The Order, formally known as the Order of the Visitation of Holy Mary, was founded in 1610 by Saint Francis de Sales and Saint Jane Frances de Chantal in Annecy, Haute-Savoie, France. The charism of the Visitation Order combines gentleness with a valiant spirit; initiative with communal support; dedication to prayer with presence in the world, and a contemplative life with an apostolic dimension. The order’s motto is “Vive Jésus” (French for “Live Jesus”).
The Order spread from France throughout Europe and to North America. Today they number approximately 2,500 Sisters in more than 150 monasteries throughout the world. The group is growing in Africa; there is a monastery in Korea; and in South and Central America the houses continue to expand. In the United States there are 11 monasteries in two federations. Six are dedicated to the contemplative life, and the others–Georgetown, St. Louis, Mendota Heights, Brooklyn, and Minneapolis–add apostolic works to their contemplative life.
National Vocation Awareness Week begins today, as dioceses across the nation embrace this time to encourage young people to think of considering a vocation to the priesthood or religious life.
It is no accident that the week begins today, as the Church celebrates the Feast of the Baptism of the Lord. This feast marks the beginning of Jesus’ public ministry.
National Vocation Awareness Week focuses on vocations to the priesthood, diaconate, and consecrated life in particular. During these days, families and the parish community are urged to nurture the faith of their children to prepare them to respond to whatever God’s call is for them. Catholics are encouraged during this week to take time to pray for vocations to the priesthood and consecrated life; to reflect on our own vocation and strengthen their personal relationship with Christ; and to educate young people about the importance of silent prayer and taking the time to truly listen to God’s voice in our hearts.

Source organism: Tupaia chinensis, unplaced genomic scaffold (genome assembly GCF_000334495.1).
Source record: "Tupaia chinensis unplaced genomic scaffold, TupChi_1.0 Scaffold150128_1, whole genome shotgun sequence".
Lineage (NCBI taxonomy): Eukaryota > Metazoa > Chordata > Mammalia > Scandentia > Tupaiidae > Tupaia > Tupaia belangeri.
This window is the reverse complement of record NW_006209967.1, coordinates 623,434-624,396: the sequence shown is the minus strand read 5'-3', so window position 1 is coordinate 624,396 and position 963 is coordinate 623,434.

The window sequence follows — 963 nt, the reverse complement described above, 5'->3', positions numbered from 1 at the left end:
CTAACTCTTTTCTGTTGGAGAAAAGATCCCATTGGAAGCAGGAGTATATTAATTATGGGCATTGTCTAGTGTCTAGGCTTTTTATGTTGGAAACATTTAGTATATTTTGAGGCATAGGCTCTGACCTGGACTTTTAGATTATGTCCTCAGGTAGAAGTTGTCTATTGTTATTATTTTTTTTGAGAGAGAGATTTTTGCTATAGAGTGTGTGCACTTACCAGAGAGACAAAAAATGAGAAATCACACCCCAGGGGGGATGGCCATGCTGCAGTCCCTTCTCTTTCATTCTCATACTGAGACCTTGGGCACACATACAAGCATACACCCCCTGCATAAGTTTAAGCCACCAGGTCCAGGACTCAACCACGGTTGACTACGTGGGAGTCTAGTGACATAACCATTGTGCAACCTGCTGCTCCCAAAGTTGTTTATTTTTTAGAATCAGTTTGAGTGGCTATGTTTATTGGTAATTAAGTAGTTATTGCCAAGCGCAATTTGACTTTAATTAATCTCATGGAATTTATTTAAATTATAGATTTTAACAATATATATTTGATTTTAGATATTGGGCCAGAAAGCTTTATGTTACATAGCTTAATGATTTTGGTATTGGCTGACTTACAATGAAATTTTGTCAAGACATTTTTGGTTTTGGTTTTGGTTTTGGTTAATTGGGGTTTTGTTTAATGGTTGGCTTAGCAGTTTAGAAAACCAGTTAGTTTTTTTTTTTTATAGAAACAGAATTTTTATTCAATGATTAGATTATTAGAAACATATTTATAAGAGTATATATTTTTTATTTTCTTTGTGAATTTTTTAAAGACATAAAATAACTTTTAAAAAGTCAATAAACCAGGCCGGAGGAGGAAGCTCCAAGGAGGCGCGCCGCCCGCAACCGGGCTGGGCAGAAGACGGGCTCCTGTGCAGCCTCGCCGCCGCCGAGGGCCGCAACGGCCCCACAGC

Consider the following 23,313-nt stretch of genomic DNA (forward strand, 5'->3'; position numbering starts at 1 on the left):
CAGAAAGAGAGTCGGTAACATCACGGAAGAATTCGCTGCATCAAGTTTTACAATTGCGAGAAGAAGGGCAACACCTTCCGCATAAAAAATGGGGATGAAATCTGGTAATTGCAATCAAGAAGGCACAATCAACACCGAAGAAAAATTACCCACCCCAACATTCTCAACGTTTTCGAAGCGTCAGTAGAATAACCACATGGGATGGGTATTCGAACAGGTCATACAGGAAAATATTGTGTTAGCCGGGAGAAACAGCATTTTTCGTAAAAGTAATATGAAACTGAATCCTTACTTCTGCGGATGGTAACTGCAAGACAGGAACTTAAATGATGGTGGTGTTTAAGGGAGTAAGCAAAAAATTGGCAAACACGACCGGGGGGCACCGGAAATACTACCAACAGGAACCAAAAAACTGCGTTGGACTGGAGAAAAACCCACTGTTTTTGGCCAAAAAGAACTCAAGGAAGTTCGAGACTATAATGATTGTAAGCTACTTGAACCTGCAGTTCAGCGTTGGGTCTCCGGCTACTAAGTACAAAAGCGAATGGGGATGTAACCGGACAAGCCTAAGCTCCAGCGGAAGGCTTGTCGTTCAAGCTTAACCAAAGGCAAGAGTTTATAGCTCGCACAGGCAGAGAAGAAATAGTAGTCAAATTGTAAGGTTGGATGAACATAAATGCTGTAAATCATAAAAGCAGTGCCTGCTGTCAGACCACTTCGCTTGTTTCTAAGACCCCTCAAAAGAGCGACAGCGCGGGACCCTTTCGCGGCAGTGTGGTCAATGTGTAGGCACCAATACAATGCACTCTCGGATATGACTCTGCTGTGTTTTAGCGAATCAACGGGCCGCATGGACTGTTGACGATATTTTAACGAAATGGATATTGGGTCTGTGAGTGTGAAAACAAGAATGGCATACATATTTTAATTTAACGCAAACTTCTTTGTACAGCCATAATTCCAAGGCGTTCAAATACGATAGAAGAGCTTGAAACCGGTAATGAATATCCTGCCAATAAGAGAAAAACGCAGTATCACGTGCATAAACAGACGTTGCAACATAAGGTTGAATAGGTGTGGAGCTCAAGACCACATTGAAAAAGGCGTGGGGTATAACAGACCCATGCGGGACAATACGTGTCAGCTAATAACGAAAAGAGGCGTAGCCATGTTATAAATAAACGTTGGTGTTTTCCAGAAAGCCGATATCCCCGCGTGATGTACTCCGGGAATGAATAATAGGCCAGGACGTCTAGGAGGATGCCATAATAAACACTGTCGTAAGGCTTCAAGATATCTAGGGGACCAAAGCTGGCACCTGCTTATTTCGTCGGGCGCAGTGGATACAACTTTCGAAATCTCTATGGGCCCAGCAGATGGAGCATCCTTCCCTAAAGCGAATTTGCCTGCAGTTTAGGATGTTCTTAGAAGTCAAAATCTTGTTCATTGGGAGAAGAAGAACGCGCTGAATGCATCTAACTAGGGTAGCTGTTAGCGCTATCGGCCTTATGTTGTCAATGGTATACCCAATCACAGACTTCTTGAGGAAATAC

That’s the slogan the Archdiocese of Portland’s new vocations director uses to help Catholics discern their calling, whether it’s marriage or a single lifestyle, or religious life, the diaconate or priesthood.
Father John Henderson has been leading baptized people to find their calling in his new role in the vocations office since he was assigned to the position last summer. He oversees the 52 diocesan seminarians stationed at Mount Angel Seminary, a handful of other schools, and in local churches. He also promotes vocations in the parishes, recruiting men to the priesthood.
On his “To Do” list lately has been the preparation of the Archbishop’s Retreat, “On the Priestly Vocation,” slated for Jan. 27-29, at the Our Lady of Peace Retreat House. Father Henderson assists Archbishop John Vlazny in leading this weekend retreat for men who would like a chance to reflect on the possibility of priesthood.
For the rest of this story by Clarice Keating, staff writer for the Catholic Sentinel, click here.
The Secretariat of Clergy, Consecrated Life, and Vocations of the United States Conference of Catholic Bishops (USCCB) has been awarded a grant from the Conrad N. Hilton Foundation that largely underwrites a comparative cultural survey of Catholic youth in the United States.
The survey aims to identify common and distinctive cultural traits that affect the openness and ability of Catholic youth to respond to a call to a vocation to the priesthood or religious life. The Secretariat has commissioned the Center for Applied Research (CARA) at Georgetown University to conduct a national survey of never-married Catholics, ages 14 and older, to study their views about vocations and their own consideration of a vocation.
Statistical data found in two reports commissioned by the Secretariat, “The Class of 2011: Survey of Ordinands to the Priesthood” and “The Profession Class of 2010: Survey of Women Religious Professing Perpetual Vows,” indicate fewer than expected religious vocations among the Hispanic and Latino Catholic population in the U.S.
Father Shawn McKnight, executive director of the Secretariat, said that Hispanics/Latinos constituted 15 percent of the ordination class and 10 percent of the religious profession class, while constituting 34 percent of the total adult Catholic population.